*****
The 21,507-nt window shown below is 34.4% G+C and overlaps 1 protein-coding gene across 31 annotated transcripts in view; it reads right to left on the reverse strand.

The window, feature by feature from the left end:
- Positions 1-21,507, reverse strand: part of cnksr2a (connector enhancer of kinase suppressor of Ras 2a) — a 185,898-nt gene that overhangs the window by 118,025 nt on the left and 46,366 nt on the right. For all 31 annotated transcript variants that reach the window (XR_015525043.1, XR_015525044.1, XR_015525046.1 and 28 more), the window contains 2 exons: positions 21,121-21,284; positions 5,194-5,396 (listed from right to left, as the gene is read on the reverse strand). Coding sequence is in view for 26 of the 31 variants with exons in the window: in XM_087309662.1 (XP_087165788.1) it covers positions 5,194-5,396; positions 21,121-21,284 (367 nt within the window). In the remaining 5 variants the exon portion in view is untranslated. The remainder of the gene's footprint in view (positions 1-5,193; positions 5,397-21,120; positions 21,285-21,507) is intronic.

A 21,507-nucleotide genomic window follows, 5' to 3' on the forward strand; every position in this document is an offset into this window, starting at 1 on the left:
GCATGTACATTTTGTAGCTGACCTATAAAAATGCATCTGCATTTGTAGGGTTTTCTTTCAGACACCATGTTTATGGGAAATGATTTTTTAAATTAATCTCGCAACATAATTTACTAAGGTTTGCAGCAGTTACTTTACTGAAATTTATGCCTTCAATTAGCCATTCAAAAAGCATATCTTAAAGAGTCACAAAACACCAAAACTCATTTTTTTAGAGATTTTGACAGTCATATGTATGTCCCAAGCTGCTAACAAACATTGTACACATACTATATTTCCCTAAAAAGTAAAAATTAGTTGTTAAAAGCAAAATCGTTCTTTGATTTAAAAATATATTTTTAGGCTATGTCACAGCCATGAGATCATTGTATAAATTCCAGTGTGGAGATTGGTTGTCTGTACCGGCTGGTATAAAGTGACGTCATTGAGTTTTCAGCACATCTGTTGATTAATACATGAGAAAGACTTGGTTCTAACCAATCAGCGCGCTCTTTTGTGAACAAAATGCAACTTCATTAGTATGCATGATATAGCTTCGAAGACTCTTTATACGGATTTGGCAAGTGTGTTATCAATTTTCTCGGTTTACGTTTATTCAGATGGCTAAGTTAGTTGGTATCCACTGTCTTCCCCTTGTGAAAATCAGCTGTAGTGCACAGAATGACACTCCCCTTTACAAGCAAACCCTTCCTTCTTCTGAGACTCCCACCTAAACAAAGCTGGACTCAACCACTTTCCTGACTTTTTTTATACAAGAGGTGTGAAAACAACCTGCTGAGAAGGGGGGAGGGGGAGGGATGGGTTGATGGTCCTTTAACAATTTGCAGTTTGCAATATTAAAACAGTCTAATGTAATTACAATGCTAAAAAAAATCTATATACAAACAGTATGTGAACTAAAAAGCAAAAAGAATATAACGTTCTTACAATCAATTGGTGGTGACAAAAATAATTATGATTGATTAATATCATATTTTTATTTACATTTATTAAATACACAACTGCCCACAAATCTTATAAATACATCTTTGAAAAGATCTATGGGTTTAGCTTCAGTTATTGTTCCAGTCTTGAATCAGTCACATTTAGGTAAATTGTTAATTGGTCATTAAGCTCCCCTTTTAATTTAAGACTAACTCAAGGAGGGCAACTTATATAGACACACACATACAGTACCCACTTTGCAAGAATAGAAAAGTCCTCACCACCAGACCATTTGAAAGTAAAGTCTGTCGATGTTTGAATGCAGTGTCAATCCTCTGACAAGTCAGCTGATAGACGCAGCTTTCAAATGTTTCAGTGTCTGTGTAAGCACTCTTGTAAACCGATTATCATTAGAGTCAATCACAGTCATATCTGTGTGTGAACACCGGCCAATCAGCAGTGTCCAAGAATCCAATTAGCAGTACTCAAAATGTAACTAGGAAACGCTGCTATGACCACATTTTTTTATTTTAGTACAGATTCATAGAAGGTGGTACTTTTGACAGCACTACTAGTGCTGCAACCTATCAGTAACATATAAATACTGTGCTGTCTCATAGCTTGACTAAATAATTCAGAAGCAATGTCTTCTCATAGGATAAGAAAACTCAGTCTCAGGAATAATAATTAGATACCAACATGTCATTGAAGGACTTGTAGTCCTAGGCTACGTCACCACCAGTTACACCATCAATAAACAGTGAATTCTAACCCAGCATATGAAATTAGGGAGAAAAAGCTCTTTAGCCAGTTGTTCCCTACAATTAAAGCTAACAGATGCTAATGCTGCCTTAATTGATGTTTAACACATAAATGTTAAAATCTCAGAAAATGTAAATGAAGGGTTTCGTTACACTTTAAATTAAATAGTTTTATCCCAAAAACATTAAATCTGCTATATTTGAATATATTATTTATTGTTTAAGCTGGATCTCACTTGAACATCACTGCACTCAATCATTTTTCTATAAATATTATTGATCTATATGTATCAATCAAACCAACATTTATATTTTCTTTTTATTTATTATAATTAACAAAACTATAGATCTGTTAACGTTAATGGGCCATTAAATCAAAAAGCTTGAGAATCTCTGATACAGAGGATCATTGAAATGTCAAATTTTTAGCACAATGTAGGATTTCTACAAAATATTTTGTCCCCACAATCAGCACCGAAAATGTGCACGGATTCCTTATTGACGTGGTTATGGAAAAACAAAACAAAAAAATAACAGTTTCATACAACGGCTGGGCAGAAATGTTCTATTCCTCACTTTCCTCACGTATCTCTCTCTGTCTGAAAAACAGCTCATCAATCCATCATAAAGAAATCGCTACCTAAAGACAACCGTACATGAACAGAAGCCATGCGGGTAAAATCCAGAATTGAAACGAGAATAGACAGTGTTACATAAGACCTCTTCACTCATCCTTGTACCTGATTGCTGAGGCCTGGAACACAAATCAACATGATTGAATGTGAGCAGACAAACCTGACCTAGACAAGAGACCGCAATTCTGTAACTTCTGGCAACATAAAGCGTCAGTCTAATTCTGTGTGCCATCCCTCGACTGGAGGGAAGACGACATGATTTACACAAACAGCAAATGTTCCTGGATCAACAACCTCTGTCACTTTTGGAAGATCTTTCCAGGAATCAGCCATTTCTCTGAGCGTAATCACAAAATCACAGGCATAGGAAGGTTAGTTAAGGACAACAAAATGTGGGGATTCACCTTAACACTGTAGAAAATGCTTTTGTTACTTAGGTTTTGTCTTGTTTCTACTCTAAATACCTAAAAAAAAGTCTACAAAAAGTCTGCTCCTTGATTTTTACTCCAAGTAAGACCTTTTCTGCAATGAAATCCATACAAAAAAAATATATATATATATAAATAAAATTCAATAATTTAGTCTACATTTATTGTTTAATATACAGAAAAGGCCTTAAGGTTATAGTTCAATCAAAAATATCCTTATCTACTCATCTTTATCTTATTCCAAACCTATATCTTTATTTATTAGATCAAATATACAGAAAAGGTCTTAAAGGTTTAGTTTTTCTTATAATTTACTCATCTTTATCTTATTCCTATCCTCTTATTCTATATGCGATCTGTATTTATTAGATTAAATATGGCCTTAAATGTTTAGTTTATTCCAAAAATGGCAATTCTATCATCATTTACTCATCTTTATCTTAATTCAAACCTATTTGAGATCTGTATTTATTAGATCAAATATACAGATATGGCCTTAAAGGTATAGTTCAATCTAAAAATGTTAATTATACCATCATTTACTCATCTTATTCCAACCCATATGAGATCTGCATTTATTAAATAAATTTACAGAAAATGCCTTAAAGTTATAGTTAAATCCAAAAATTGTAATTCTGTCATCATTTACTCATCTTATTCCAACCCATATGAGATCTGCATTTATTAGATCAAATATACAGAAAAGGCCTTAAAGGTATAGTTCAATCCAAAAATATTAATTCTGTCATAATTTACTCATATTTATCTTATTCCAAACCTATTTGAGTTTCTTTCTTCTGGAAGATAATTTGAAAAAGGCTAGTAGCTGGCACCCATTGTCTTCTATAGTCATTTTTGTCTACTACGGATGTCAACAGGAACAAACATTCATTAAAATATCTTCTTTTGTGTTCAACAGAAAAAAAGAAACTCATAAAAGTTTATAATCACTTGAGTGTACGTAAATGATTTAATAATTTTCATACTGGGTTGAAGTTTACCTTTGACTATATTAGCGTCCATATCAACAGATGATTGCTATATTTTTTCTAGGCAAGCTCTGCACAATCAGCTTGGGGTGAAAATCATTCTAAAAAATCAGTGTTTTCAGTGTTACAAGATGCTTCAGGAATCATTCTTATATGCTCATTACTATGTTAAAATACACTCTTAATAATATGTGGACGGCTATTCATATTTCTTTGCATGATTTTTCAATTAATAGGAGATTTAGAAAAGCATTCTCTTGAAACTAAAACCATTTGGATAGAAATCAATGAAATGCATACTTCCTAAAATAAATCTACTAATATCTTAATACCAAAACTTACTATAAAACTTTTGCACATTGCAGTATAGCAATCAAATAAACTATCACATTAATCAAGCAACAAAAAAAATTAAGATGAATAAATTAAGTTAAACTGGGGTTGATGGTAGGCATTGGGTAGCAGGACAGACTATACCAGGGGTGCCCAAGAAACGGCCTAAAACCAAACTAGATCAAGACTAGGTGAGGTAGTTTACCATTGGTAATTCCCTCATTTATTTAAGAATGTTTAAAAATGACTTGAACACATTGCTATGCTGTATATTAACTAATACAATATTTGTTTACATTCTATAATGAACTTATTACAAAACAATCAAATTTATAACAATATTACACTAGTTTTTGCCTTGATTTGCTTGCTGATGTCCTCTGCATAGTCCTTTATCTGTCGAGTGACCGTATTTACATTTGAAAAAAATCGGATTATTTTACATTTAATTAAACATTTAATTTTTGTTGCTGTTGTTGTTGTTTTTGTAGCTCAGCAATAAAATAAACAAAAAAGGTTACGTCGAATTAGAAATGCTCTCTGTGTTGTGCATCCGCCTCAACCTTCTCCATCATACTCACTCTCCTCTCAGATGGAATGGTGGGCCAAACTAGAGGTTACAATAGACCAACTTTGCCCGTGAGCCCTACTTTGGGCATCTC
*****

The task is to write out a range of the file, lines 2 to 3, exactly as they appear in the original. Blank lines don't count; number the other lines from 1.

The window, feature by feature from the left end:
- Positions 1-21,507, reverse strand: part of cnksr2a (connector enhancer of kinase suppressor of Ras 2a) — a 185,898-nt gene that overhangs the window by 118,025 nt on the left and 46,366 nt on the right. For all 31 annotated transcript variants that reach the window (XR_015525043.1, XR_015525044.1, XR_015525046.1 and 28 more), the window contains 2 exons: positions 21,121-21,284; positions 5,194-5,396 (listed from right to left, as the gene is read on the reverse strand). Coding sequence is in view for 26 of the 31 variants with exons in the window: in XM_087309662.1 (XP_087165788.1) it covers positions 5,194-5,396; positions 21,121-21,284 (367 nt within the window). In the remaining 5 variants the exon portion in view is untranslated. The remainder of the gene's footprint in view (positions 1-5,193; positions 5,397-21,120; positions 21,285-21,507) is intronic.